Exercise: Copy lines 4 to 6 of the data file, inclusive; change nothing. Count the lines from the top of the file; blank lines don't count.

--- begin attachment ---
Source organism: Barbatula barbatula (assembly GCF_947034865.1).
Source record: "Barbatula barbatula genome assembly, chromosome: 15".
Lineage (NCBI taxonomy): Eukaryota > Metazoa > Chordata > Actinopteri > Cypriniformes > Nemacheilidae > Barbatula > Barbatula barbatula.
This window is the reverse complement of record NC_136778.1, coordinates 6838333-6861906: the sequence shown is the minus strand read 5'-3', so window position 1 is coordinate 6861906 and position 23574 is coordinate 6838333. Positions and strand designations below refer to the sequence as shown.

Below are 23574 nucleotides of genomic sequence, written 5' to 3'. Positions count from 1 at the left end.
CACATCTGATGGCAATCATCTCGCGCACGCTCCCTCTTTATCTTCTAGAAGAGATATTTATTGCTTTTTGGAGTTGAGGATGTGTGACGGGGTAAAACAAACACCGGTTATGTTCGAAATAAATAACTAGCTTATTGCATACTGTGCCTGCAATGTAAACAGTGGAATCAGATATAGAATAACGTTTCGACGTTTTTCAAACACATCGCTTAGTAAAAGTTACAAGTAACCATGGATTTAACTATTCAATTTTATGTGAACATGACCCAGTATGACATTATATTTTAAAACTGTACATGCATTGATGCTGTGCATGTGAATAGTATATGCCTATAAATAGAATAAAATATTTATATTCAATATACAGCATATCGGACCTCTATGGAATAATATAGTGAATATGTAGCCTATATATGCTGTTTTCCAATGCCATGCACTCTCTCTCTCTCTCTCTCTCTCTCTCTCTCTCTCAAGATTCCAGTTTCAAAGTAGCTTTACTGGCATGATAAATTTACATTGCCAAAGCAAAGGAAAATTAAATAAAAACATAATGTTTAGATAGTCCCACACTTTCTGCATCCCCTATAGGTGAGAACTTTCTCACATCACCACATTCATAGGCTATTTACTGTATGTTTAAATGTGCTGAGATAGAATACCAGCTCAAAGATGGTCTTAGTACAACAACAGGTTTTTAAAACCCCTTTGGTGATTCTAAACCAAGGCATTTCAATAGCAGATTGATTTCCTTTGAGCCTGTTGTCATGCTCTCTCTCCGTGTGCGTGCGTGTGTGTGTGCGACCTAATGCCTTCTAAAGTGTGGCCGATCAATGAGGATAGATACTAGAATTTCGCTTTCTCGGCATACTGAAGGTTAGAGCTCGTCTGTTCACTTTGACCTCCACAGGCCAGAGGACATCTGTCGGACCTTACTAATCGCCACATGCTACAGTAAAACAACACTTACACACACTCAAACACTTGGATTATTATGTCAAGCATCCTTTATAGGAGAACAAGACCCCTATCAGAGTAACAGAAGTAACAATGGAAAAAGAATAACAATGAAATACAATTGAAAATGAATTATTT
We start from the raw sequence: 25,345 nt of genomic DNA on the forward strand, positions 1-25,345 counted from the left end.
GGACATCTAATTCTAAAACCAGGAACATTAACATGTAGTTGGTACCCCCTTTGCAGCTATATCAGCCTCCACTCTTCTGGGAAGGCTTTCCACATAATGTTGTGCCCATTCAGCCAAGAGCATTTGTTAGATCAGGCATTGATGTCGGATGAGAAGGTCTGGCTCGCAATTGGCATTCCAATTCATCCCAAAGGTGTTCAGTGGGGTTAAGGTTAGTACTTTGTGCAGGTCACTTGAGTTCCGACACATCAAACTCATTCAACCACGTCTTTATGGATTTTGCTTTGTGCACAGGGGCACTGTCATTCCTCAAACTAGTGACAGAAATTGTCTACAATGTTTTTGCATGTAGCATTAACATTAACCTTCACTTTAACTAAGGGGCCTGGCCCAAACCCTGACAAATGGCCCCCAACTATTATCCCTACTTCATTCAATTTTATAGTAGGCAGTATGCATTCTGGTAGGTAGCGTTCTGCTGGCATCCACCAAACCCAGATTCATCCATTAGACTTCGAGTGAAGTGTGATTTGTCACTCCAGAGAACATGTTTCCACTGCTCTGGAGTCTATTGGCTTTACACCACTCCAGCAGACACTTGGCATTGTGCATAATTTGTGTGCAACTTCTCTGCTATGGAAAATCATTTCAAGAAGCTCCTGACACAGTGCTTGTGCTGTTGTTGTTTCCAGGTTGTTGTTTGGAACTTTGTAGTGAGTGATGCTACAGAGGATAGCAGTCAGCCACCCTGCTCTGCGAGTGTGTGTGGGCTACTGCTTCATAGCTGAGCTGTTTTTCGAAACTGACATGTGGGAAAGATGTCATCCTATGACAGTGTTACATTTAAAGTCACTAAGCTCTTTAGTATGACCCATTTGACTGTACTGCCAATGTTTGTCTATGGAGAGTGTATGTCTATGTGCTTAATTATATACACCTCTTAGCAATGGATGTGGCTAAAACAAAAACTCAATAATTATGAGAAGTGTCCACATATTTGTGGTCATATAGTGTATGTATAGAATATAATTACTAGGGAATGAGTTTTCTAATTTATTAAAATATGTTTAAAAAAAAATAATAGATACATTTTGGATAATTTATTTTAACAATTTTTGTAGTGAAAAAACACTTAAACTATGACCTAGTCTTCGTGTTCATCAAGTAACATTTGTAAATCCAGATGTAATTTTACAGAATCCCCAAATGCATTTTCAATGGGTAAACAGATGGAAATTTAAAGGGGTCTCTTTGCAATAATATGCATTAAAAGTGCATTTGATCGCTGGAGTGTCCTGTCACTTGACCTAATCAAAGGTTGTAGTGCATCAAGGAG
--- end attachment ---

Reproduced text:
This window is the reverse complement of record NC_136778.1, coordinates 6838333-6861906: the sequence shown is the minus strand read 5'-3', so window position 1 is coordinate 6861906 and position 23574 is coordinate 6838333. Positions and strand designations below refer to the sequence as shown.

Below are 23574 nucleotides of genomic sequence, written 5' to 3'. Positions count from 1 at the left end.
CACATCTGATGGCAATCATCTCGCGCACGCTCCCTCTTTATCTTCTAGAAGAGATATTTATTGCTTTTTGGAGTTGAGGATGTGTGACGGGGTAAAACAAACACCGGTTATGTTCGAAATAAATAACTAGCTTATTGCATACTGTGCCTGCAATGTAAACAGTGGAATCAGATATAGAATAACGTTTCGACGTTTTTCAAACACATCGCTTAGTAAAAGTTACAAGTAACCATGGATTTAACTATTCAATTTTATGTGAACATGACCCAGTATGACATTATATTTTAAAACTGTACATGCATTGATGCTGTGCATGTGAATAGTATATGCCTATAAATAGAATAAAATATTTATATTCAATATACAGCATATCGGACCTCTATGGAATAATATAGTGAATATGTAGCCTATATATGCTGTTTTCCAATGCCATGCACTCTCTCTCTCTCTCTCTCTCTCTCTCTCTCTCTCAAGATTCCAGTTTCAAAGTAGCTTTACTGGCATGATAAATTTACATTGCCAAAGCAAAGGAAAATTAAATAAAAACATAATGTTTAGATAGTCCCACACTTTCTGCATCCCCTATAGGTGAGAACTTTCTCACATCACCACATTCATAGGCTATTTACTGTATGTTTAAATGTGCTGAGATAGAATACCAGCTCAAAGATGGTCTTAGTACAACAACAGGTTTTTAAAACCCCTTTGGTGATTCTAAACCAAGGCATTTCAATAGCAGATTGATTTCCTTTGAGCCTGTTGTCATGCTCTCTCTCCGTGTGCGTGCGTGTGTGTGTGCGACCTAATGCCTTCTAAAGTGTGGCCGATCAATGAGGATAGATACTAGAATTTCGCTTTCTCGGCATACTGAAGGTTAGAGCTCGTCTGTTCACTTTGACCTCCACAGGCCAGAGGACATCTGTCGGACCTTACTAATCGCCACATGCTACAGTAAAACAACACTTACACACACTCAAACACTTGGATTATTATGTCAAGCATCCTTTATAGGAGAACAAGACCCCTATCAGAGTAACAGAAGTAACAATGGAAAAAGAATAACAATGAAATACAATTGAAAATGAATTATTT